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Questions on Syrian Chemical Arms Persist
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This article is an ACT Web Extra. It was posted on July 23, 2014, and does not appear in the print or PDF version of the July/August 2014 Arms Control Today.

Daniel Horner

Efforts to resolve several issues arising from Syria’s chemical weapons program appear to be moving slowly, even as the destruction of Syrian chemical weapons material aboard a U.S. ship in the Mediterranean Sea began this month.

Officials from the Organisation for the Prohibition of Chemical Weapons (OPCW) and some of its key member states have highlighted the need for Syria to destroy its chemical weapons production facilities and resolve questions about its declaration of its arsenal last year.

For months, Robert Mikulak, the U.S. ambassador to the OPCW, has been castigating Syria for its failure to destroy its 12 remaining former chemical weapons production facilities. Destruction of such facilities is a required step under the Chemical Weapons Convention (CWC), which Syria joined last fall. Under a timetable for chemical weapons destruction approved by the OPCW Executive Council last November, that task was to be completed by March 15.

According to statements by Mikulak and others, Syria wants to convert the 12 facilities—seven above-ground hangars and five underground facilities—to other uses rather than destroying them. The CWC allows countries to do so, with the approval of their fellow CWC parties.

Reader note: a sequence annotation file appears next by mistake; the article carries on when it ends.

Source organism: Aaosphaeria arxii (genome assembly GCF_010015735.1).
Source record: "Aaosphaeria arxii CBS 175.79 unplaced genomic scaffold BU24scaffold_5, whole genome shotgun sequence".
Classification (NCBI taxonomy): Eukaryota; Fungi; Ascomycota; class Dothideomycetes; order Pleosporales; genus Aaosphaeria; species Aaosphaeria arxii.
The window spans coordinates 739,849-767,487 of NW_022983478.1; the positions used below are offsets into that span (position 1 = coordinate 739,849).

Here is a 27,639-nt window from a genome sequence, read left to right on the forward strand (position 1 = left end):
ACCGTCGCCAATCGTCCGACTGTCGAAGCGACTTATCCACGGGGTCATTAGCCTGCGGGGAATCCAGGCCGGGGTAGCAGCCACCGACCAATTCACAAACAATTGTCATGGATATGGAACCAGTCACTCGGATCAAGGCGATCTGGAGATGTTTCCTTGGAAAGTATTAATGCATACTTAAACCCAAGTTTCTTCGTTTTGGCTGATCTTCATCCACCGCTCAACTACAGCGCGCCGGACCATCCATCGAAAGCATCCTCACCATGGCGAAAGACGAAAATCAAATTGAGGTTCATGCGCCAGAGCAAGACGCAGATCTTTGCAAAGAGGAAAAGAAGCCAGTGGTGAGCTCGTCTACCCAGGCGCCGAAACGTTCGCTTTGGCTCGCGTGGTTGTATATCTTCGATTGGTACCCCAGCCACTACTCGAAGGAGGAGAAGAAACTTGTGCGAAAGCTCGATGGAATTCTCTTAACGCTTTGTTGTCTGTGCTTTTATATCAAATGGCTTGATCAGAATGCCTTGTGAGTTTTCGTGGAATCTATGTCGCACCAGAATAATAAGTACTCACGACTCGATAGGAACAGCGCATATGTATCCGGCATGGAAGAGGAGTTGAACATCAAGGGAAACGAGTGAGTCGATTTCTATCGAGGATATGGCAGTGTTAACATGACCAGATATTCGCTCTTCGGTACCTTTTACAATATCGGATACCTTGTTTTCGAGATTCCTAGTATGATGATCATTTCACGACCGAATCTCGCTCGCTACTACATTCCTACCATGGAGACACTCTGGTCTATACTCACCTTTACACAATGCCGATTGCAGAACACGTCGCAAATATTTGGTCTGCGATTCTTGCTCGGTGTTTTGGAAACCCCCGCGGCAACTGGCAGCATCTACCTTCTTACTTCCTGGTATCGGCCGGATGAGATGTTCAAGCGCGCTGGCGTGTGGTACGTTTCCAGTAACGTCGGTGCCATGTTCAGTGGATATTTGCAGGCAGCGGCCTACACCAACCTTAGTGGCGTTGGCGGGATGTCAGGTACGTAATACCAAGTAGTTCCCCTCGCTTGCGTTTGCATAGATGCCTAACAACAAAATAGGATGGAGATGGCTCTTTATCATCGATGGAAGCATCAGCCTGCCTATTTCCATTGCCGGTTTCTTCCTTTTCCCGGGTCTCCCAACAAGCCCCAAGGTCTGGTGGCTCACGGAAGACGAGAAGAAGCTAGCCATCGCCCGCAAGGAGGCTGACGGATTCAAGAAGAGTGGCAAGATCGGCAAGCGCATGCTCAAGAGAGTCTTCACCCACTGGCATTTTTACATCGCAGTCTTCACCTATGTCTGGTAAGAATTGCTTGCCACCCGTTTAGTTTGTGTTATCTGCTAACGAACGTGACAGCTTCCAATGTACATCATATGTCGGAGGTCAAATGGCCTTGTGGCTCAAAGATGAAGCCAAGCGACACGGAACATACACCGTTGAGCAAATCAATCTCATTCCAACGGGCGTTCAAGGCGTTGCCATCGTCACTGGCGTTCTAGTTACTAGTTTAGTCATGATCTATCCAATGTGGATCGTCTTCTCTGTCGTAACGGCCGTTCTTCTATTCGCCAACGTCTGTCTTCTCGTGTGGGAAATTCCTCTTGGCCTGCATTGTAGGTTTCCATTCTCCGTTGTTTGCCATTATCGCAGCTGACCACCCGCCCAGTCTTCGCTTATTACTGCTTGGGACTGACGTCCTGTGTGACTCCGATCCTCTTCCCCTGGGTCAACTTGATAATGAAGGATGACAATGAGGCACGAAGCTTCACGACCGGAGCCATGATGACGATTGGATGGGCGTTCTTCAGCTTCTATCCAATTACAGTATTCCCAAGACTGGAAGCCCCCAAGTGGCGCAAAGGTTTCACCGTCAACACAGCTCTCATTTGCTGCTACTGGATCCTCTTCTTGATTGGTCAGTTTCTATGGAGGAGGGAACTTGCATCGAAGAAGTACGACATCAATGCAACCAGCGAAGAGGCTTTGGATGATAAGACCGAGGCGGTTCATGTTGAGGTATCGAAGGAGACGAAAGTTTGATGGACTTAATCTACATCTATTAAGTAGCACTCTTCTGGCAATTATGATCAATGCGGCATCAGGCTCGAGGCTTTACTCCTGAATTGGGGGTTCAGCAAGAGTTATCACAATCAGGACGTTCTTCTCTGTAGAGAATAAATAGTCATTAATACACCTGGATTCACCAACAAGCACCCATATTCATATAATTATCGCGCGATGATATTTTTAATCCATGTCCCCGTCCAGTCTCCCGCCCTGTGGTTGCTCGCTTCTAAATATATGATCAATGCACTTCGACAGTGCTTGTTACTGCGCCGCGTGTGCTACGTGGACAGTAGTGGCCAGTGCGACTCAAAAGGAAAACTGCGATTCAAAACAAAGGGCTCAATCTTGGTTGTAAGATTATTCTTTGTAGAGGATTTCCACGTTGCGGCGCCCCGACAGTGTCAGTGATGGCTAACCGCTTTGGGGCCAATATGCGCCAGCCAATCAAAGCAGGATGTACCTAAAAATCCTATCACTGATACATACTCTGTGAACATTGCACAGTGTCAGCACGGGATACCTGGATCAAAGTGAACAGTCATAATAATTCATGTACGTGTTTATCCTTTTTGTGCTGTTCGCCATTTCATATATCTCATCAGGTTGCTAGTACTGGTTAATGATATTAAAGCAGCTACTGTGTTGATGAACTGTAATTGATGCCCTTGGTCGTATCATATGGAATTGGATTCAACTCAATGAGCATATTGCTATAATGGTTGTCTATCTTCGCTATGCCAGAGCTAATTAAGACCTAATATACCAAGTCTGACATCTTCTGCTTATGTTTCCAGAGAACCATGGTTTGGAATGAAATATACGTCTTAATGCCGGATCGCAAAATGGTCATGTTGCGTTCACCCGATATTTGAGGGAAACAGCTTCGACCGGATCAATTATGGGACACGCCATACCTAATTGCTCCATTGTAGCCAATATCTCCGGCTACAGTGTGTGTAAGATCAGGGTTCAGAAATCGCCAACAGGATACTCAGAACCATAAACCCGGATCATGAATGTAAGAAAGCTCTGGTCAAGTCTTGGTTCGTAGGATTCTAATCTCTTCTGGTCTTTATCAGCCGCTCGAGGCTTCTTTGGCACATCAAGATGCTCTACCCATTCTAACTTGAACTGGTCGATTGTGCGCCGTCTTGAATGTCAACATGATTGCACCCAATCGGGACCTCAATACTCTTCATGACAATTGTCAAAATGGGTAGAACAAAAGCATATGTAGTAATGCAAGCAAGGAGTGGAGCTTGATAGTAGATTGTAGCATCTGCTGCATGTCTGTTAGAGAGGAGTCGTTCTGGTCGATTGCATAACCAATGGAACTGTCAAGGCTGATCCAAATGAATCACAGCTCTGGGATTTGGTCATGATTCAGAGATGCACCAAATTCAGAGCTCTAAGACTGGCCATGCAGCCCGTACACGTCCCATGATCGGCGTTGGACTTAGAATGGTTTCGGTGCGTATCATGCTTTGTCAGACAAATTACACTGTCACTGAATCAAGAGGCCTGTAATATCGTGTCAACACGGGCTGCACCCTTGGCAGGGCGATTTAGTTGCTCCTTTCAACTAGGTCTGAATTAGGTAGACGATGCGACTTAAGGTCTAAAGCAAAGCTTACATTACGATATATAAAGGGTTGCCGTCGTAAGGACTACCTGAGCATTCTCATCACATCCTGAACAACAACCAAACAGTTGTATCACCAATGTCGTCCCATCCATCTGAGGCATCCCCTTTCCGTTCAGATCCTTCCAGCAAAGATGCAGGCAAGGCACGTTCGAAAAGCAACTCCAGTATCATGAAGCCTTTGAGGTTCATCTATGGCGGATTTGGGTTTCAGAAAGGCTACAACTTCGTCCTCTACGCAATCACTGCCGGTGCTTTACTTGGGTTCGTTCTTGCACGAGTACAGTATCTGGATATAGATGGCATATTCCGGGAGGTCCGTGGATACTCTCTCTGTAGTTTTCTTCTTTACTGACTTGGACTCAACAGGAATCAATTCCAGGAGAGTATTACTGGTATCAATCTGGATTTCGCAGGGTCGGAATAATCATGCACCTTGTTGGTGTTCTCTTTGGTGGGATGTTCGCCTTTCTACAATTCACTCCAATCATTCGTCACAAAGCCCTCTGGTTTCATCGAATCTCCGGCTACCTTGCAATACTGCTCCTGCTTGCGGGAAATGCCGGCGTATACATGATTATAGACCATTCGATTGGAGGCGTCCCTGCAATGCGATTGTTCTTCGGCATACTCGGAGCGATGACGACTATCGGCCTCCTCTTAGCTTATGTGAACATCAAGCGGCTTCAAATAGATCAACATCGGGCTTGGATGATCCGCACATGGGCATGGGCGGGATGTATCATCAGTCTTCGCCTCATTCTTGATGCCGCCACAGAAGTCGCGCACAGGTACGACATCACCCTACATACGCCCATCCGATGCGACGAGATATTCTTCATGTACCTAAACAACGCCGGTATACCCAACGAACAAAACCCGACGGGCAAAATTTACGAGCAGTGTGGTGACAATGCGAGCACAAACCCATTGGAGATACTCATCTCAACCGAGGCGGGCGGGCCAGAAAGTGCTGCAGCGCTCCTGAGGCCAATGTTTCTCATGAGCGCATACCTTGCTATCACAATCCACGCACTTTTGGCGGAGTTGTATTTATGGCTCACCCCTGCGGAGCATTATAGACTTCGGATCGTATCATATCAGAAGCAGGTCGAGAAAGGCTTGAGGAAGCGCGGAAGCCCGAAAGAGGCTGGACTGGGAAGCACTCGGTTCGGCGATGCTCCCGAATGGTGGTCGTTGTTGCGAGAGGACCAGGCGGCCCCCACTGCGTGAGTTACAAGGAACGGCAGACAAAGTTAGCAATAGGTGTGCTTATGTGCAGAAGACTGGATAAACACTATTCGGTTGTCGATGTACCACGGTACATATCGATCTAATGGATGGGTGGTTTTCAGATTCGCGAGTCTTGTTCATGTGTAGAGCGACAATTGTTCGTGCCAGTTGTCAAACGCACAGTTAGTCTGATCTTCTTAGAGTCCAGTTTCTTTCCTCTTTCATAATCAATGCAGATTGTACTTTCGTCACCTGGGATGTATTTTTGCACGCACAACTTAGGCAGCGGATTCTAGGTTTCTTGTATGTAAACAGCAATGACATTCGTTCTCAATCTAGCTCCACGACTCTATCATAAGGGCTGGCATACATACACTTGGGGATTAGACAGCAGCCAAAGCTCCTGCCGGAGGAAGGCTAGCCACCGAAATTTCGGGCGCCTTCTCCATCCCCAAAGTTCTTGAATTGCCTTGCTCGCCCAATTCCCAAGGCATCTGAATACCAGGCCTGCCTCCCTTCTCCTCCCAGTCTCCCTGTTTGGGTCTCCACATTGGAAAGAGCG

In his statement on the first day of the council’s July 8-11 meeting, Mikulak said the OPCW Technical Secretariat had presented a “compromise proposal” on Syrian facility destruction at a meeting in Moscow in late June attended by officials from Russia, the United States, the OPCW-UN joint mission, and the secretariat. Last September, following the threat of U.S. airstrikes on Syria in response to the alleged use of chemical weapons by the Syrian government, the United States and Russia, which is a long-standing ally of Syria, crafted a framework agreement for the removal and destruction of the Syrian chemical arsenal. The OPCW Executive Council and the UN Security Council subsequently endorsed the approach outlined in the agreement.

A May 9 Bloomberg article quoted Sigrid Kaag, the head of the joint OPCW-UN mission overseeing the removal of chemical weapons material from Syria, as saying that the production facilities are in a system of tunnels that “are part of a whole complex network of military facilities.” Therefore, she said, “what you destroy, and to what extent you destroy, has [an] impact on the rest of the military installation—which [the Syrians] don’t have to destroy.”

Jean Pascal Zanders, an independent chemical weapons expert, has described the five underground structures as having the shape of a staple. In these structures, one of the “arms” is the production facility, with the rest of each structure having been declared by Syria as a chemical weapons storage facility, Zanders said in a May 26 posting on his blog The Trench. He noted that the CWC requires parties to declare but not necessarily destroy chemical weapons storage facilities. In the Syrian case, however, the United States and other Western countries have “argued that the storage areas form an integral part of the production site, and that therefore Syria’s circumscription of the [production facilities] is incomplete,” Zanders said.